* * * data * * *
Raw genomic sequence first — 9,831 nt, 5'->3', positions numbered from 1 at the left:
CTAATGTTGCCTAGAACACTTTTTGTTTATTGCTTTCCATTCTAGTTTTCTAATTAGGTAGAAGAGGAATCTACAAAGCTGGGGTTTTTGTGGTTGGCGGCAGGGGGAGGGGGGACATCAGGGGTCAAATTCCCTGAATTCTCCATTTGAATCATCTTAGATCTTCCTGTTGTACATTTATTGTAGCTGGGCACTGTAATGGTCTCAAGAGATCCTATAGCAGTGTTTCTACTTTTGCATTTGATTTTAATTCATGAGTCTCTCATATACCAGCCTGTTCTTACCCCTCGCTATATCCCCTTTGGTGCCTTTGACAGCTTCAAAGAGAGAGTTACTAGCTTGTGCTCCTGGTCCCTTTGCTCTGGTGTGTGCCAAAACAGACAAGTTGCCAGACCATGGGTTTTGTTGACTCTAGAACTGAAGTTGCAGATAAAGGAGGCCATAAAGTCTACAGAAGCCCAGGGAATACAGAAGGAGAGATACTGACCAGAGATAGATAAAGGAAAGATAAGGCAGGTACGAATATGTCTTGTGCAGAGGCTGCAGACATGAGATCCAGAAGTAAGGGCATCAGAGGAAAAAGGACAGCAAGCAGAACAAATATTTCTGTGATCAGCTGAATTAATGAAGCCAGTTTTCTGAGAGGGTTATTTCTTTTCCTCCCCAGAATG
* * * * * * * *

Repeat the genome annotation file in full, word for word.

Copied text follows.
Raw genomic sequence first — 9,831 nt, 5'->3', positions numbered from 1 at the left:
CTAATGTTGCCTAGAACACTTTTTGTTTATTGCTTTCCATTCTAGTTTTCTAATTAGGTAGAAGAGGAATCTACAAAGCTGGGGTTTTTGTGGTTGGCGGCAGGGGGAGGGGGGACATCAGGGGTCAAATTCCCTGAATTCTCCATTTGAATCATCTTAGATCTTCCTGTTGTACATTTATTGTAGCTGGGCACTGTAATGGTCTCAAGAGATCCTATAGCAGTGTTTCTACTTTTGCATTTGATTTTAATTCATGAGTCTCTCATATACCAGCCTGTTCTTACCCCTCGCTATATCCCCTTTGGTGCCTTTGACAGCTTCAAAGAGAGAGTTACTAGCTTGTGCTCCTGGTCCCTTTGCTCTGGTGTGTGCCAAAACAGACAAGTTGCCAGACCATGGGTTTTGTTGACTCTAGAACTGAAGTTGCAGATAAAGGAGGCCATAAAGTCTACAGAAGCCCAGGGAATACAGAAGGAGAGATACTGACCAGAGATAGATAAAGGAAAGATAAGGCAGGTACGAATATGTCTTGTGCAGAGGCTGCAGACATGAGATCCAGAAGTAAGGGCATCAGAGGAAAAAGGACAGCAAGCAGAACAAATATTTCTGTGATCAGCTGAATTAATGAAGCCAGTTTTCTGAGAGGGTTATTTCTTTTCCTCCCCAGAATG